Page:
So New York City is gearing up to be one of the first U.S. cities (I think - if anyone knows different, please correct me!) to try out “congestion pricing.” It‘s not a done deal yet - the plan is in limbo for now and must be approved by March 31 or disappear, probably for good - but I‘m betting it will eventually get the green light.
Here‘s why: based on the proposed $8 charge for entering Manhattan south of 86th Street every day during peak traffic hours (6 a.m. to 6 p.m. Monday-Friday), annual revenue should roughly add up to $400 million in the first year and up to $900 million by 2030, according to rough figures compiled by public policy group Transport Alternatives.
The group notes that most delivery vehicles will be charged a flat $8 per day, regardless of how often they enter and exit this “congestion zone” in lower Manhattan, but it points out NYC has not yet defined the term “trucks.” So far, the definition does NOT include delivery vans and other two-axle vehicles with a maximum gross weight under 7,000 lbs -- meaning trucks with a GVW of over 7,000 lbs. and more than two axles will get charged more than $8 a day. What fun.
I am sure truckers are getting pretty steamed about the whole idea by now, but they're not alone: many local politicians, representing NYC boroughs that lack adequate access to bus routes and the subway, are none too happy with it, either. They see this as a burdensome tax on low-income workers that must commute downtown every day.
However, New York City Mayor Michael Bloomberg takes issue with that view. For one, he thinks reduced traffic congestion will significantly lower the amount of time trucks spend stuck in traffic, so the productivity increase will make up for (and in many cases, exceed) the congestion charge. A $1 fee added to taxi fares is also being considered, to provde an "offset subsidy" for commuters with jobs below a certain income level.
Mayor Bloomberg anticipates that this congestion pricing plan - dubbed “PlaNYC” - should foment a 6.5% reduction in the number of vehicles entering Manhattan south of 86th Street overall, with an 11% traffic reduction during peak hours - resulting in a 20% to 40% reduction in time loss to traffic delays.
So, here's the big question: how will the congestion fees be collected? Is NYC going to ring its streets with tollbooths? Well, no - at least that‘s the hope. The plan calls for using a combination of EZ Pass technology, combined with a camera system that‘ll scan license plate numbers, so cars and trucks don‘t have to slow down. The congestion fee then either gets assessed to a driver‘s EZ Pass account, or can be paid electronically, by mail, or at designated retailers -- based on that snashopt of your license plate, just like with red light cameras. (Probably not a comparison many like.)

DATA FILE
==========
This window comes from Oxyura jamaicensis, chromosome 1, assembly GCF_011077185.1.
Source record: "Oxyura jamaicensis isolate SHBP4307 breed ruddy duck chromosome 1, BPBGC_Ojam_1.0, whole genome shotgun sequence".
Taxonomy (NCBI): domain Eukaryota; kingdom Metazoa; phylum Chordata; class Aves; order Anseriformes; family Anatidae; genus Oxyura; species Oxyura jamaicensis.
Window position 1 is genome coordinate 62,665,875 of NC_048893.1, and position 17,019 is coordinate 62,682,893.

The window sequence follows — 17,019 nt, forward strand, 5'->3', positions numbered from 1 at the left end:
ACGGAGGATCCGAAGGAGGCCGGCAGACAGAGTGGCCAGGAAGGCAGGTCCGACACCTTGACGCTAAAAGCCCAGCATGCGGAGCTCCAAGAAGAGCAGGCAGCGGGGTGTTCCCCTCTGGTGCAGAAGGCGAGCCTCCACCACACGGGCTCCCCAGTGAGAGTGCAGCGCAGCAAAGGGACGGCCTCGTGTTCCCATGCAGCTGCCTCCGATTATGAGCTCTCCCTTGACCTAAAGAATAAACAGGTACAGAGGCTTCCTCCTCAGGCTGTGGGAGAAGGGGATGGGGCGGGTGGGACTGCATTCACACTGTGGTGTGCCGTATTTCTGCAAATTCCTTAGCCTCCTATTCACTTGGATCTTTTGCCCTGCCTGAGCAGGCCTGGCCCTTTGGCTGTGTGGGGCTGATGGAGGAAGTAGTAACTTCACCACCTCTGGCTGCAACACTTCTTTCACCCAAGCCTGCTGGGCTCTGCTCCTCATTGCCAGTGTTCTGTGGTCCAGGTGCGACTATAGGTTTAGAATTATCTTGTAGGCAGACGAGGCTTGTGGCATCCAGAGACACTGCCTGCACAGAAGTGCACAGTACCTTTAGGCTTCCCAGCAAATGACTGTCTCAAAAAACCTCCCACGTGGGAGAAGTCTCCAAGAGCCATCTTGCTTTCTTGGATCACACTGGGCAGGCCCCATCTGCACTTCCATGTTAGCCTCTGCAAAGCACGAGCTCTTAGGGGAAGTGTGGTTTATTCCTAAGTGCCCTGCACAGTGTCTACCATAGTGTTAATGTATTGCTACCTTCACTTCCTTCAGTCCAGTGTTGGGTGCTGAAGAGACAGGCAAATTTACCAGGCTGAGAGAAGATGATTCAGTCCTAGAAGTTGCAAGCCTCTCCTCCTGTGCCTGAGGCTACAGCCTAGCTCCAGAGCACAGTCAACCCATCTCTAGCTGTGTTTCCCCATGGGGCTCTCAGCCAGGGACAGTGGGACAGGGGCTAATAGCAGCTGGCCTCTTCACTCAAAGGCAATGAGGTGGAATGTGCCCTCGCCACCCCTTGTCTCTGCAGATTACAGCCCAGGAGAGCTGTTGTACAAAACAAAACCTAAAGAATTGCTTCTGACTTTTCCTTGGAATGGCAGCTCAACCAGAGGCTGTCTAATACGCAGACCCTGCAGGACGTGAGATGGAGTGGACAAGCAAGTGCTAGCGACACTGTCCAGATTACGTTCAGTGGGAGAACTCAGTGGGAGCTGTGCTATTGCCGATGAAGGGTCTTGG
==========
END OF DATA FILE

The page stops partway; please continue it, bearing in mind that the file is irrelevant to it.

Sounds crazy on the outside, I know, but London implemented a similar system a few years ago with few ill effects (so the news wires tell me) and at a higher cost -- $13 instead of $8. A 2006 Partnership for NYC study forecast traffic reductiosn similar to what London experienced by using congestion pricing. According to that study's estimates, traffic would drop in downtown Brooklyn (by 29%), Williamsburg/Greenpoint (by 24%), Long Island City (by 7%), Harlem (by 14%), the South Bronx (by 5%) and Flushing (by 3%).
Why NYC is doing this is no surprise. According to Environmental Defense, a national non-profit organization, even though only 5% of commuters drive into Manhattan‘s central business district (CBD) to work, the city suffers from some of the worst traffic congestion rates in the country, costing workers and businesses billions a year in lost time and heavily contributing to poor air quality.
Andy Darrell, regional director for Environmental Defense, said the congestion fees should guarantee that nearly half a billion dollars in annual revenue will be invested in mass transit expansion - helping cut a $30 billion backlog in capital investment needs. It‘s interesting to note that this is also an environmental group calling for the creation of a transit “lockbox” that guarantees revenue from these fees only goes to new transit expansion (wish some of these “green” folks would call for a similar lockbox for highway funding!)
But for now, we wait: the clock is ticking to see if all the vested interests in NYC can be wooed by the mayor to sign off on this plan. If it works, we may start to see similar efforts take root in other major metropolitan efforts. Yet ‘if‘ is a big word, despite it‘s small size - we‘ll have to see how it all plays out.